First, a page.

The online challenge of psychologically twisted game Blue Whale proved havoc for the teens. The game in the beginning seems simple enough and gives a few daring tasks like watching a horror movie and waking up at odd hours but at a later stage results in inflicting tortures on oneself and eventually a strong psychological pressure instigates one to commit suicide. Now there are just questions: Why? How? What? Who? We need to ponder upon the reasons which led the teens to take such a step. Why did they lose their senses? How can one go to so much extent? Is the young school going generation so weak? It is not the game which has killed the teens rather there are greater devils than the game itself. These are temptations, attention seeking behaviour, loneliness, solitude, gadget friendly atmosphere, depression, inclination towards adventure, peer pressure which constantly pushes to do something unique and many more.
Delhi-based Samir Parikh, director, department of mental health and behavioural sciences, Fortis Hospital explains, “Teenagers are anyway undergoing internal struggle, facing questions like ‘Who am I?’ ‘Do people like me?’ ‘Do my friends find me good enough?’ ‘Am I lonely?’ They are the best targets for such games that look out for vulnerable teens who seek acceptance, acknowledgement and attention from peers.” The parents too busy are responsible for such suicides. Continuous nagging by the parents and too much pressure of the competitive world, the children start entering into the new world of “Google” with gadgets like mobile phones and laptops, even forgetting the real world of which they are the part. To them “to be social” means “to be active in facebook and whatsapp” and “to be knowledgeable” means “to have the capability of searching the material fast”. This changing lifestyle has made the children lonely and more close to e-gadgets. In such situations, they find the games like Blue Whale giving a meaning to their lives. The parents and teachers need to teach the difference between reality and fantasy to prevent children to be lost in the vicinity of illusions. A continuous interaction with the child who has started staying aloof can really fail even such brainwashing games.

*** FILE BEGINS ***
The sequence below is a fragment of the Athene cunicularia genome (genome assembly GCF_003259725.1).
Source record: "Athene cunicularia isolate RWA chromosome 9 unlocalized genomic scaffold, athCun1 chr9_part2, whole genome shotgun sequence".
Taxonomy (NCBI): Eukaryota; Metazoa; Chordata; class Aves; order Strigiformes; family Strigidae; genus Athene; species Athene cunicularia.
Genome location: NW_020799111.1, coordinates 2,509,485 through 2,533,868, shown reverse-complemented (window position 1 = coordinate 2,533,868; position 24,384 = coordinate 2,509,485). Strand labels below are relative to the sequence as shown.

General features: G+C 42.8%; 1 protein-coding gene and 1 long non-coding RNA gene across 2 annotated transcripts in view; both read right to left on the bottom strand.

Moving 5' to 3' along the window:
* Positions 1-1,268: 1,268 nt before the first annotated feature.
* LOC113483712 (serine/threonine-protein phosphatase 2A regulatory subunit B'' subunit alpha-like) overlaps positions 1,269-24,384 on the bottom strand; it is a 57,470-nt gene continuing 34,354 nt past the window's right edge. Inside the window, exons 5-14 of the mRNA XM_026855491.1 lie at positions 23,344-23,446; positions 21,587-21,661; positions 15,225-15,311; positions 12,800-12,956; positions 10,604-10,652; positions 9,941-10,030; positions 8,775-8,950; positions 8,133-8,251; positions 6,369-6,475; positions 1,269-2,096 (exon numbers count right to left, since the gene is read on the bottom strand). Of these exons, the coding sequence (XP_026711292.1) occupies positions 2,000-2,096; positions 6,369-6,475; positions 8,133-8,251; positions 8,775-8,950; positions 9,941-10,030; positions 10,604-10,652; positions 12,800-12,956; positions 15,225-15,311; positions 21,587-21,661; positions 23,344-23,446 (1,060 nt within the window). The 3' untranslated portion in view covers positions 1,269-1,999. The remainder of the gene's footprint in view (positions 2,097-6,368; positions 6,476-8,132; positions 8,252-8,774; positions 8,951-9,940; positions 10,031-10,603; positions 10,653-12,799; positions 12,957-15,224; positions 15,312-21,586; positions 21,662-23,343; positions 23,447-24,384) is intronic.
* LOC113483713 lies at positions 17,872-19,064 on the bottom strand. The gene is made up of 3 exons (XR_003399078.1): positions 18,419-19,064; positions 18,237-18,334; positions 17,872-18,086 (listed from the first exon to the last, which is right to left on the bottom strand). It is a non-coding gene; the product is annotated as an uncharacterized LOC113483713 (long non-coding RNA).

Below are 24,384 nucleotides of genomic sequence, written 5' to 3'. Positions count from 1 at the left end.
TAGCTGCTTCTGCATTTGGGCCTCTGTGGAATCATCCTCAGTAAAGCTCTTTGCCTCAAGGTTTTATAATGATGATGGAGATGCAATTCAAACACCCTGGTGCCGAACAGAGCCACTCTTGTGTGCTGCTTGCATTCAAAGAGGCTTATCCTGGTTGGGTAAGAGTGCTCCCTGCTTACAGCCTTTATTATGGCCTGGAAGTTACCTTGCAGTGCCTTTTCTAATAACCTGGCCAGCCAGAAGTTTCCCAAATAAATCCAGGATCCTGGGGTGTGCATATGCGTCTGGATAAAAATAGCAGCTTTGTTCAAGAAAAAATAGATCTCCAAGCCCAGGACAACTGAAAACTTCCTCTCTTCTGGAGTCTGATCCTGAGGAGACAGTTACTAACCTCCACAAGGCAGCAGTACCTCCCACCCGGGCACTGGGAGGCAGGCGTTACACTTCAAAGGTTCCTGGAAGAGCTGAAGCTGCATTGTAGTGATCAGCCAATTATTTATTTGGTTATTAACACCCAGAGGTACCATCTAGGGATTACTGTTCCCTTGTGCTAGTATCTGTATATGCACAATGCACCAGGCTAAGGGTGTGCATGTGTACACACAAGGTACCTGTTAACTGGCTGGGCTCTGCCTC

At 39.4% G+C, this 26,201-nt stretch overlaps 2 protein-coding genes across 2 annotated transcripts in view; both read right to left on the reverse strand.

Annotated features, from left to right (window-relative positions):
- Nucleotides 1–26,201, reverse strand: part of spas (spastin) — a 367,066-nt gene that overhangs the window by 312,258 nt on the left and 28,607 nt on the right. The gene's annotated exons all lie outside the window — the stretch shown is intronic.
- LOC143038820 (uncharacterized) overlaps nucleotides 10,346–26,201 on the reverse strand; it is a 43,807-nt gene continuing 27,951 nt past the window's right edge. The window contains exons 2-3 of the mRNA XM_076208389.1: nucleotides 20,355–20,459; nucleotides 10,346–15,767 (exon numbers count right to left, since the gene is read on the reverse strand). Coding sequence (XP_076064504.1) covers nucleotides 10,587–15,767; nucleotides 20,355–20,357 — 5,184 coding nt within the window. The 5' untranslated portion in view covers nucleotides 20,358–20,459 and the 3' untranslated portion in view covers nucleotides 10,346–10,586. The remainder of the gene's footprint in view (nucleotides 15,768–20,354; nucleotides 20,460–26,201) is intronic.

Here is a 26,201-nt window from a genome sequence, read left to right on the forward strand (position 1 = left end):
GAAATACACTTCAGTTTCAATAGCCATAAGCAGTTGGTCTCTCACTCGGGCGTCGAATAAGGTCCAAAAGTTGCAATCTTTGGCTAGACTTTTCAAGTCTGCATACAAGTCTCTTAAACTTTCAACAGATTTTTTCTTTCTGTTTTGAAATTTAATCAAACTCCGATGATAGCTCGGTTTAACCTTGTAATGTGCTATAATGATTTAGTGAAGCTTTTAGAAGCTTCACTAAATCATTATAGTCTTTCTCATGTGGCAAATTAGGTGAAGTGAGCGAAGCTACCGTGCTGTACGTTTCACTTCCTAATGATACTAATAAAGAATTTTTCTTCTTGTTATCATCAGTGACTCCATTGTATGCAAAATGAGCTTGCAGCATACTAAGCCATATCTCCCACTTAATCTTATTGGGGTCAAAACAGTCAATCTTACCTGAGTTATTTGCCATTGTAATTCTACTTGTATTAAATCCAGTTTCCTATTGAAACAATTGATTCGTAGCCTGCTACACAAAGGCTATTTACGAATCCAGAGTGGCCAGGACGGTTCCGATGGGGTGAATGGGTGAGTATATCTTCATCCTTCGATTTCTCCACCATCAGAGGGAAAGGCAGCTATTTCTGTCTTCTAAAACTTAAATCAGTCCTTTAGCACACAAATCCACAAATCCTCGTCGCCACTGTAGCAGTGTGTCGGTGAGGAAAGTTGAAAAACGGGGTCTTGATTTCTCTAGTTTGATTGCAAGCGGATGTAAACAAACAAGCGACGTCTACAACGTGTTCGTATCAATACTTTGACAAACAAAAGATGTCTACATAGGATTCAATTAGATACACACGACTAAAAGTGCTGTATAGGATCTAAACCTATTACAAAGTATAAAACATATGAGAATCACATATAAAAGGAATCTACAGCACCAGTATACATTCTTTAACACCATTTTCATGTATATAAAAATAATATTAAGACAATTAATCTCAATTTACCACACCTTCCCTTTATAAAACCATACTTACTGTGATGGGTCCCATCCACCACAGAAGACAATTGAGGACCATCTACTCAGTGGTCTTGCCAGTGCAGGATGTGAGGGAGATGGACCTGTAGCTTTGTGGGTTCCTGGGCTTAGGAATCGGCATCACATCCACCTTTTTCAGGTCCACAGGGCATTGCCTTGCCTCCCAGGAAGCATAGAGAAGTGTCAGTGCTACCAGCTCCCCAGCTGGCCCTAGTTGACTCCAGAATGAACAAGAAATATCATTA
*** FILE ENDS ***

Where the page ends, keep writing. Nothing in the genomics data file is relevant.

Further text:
This blog is written by Dr Tanu Gupta